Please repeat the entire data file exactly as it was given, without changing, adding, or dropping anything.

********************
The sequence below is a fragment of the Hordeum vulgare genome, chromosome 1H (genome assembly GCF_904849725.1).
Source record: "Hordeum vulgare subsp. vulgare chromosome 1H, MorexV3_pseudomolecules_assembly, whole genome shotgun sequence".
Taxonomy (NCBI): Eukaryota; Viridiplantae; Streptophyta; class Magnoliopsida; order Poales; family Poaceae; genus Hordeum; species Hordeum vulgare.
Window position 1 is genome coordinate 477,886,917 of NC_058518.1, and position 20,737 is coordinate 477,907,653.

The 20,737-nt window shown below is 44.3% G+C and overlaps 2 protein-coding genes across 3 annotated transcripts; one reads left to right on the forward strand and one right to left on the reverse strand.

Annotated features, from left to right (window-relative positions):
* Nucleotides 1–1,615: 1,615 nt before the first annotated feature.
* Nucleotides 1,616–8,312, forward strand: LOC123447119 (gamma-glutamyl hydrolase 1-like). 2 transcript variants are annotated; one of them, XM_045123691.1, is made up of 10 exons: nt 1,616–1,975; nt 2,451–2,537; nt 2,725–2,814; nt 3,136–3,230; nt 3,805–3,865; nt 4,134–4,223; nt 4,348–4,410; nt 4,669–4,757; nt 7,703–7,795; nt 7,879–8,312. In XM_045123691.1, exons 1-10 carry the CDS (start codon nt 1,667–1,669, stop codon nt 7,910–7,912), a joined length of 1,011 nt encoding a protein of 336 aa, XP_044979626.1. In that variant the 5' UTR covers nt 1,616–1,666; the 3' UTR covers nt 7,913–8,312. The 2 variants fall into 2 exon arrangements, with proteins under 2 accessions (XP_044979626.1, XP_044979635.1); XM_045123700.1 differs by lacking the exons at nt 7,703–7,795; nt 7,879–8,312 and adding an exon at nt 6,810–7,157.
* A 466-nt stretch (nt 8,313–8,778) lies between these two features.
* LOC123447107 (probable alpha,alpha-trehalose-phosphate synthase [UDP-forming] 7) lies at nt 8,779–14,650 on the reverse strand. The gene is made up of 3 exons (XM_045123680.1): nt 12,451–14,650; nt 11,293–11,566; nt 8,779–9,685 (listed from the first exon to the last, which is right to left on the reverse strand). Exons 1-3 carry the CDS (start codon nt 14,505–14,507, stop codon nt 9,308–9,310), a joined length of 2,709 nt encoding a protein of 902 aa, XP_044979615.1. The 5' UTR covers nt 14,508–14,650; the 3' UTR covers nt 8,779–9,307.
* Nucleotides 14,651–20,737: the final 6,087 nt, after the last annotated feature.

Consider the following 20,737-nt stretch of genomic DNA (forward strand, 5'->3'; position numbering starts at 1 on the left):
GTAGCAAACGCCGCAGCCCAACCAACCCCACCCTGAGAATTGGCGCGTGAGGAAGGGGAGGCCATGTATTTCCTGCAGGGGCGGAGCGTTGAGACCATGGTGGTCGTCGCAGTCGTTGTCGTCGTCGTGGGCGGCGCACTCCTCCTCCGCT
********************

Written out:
The sequence below is a fragment of the Hordeum vulgare genome, chromosome 1H (genome assembly GCF_904849725.1).
Source record: "Hordeum vulgare subsp. vulgare chromosome 1H, MorexV3_pseudomolecules_assembly, whole genome shotgun sequence".
Taxonomy (NCBI): Eukaryota; Viridiplantae; Streptophyta; class Magnoliopsida; order Poales; family Poaceae; genus Hordeum; species Hordeum vulgare.
Window position 1 is genome coordinate 477,886,917 of NC_058518.1, and position 20,737 is coordinate 477,907,653.

The 20,737-nt window shown below is 44.3% G+C and overlaps 2 protein-coding genes across 3 annotated transcripts; one reads left to right on the forward strand and one right to left on the reverse strand.

Annotated features, from left to right (window-relative positions):
* Nucleotides 1–1,615: 1,615 nt before the first annotated feature.
* Nucleotides 1,616–8,312, forward strand: LOC123447119 (gamma-glutamyl hydrolase 1-like). 2 transcript variants are annotated; one of them, XM_045123691.1, is made up of 10 exons: nt 1,616–1,975; nt 2,451–2,537; nt 2,725–2,814; nt 3,136–3,230; nt 3,805–3,865; nt 4,134–4,223; nt 4,348–4,410; nt 4,669–4,757; nt 7,703–7,795; nt 7,879–8,312. In XM_045123691.1, exons 1-10 carry the CDS (start codon nt 1,667–1,669, stop codon nt 7,910–7,912), a joined length of 1,011 nt encoding a protein of 336 aa, XP_044979626.1. In that variant the 5' UTR covers nt 1,616–1,666; the 3' UTR covers nt 7,913–8,312. The 2 variants fall into 2 exon arrangements, with proteins under 2 accessions (XP_044979626.1, XP_044979635.1); XM_045123700.1 differs by lacking the exons at nt 7,703–7,795; nt 7,879–8,312 and adding an exon at nt 6,810–7,157.
* A 466-nt stretch (nt 8,313–8,778) lies between these two features.
* LOC123447107 (probable alpha,alpha-trehalose-phosphate synthase [UDP-forming] 7) lies at nt 8,779–14,650 on the reverse strand. The gene is made up of 3 exons (XM_045123680.1): nt 12,451–14,650; nt 11,293–11,566; nt 8,779–9,685 (listed from the first exon to the last, which is right to left on the reverse strand). Exons 1-3 carry the CDS (start codon nt 14,505–14,507, stop codon nt 9,308–9,310), a joined length of 2,709 nt encoding a protein of 902 aa, XP_044979615.1. The 5' UTR covers nt 14,508–14,650; the 3' UTR covers nt 8,779–9,307.
* Nucleotides 14,651–20,737: the final 6,087 nt, after the last annotated feature.

Consider the following 20,737-nt stretch of genomic DNA (forward strand, 5'->3'; position numbering starts at 1 on the left):
GTAGCAAACGCCGCAGCCCAACCAACCCCACCCTGAGAATTGGCGCGTGAGGAAGGGGAGGCCATGTATTTCCTGCAGGGGCGGAGCGTTGAGACCATGGTGGTCGTCGCAGTCGTTGTCGTCGTCGTGGGCGGCGCACTCCTCCTCCGCT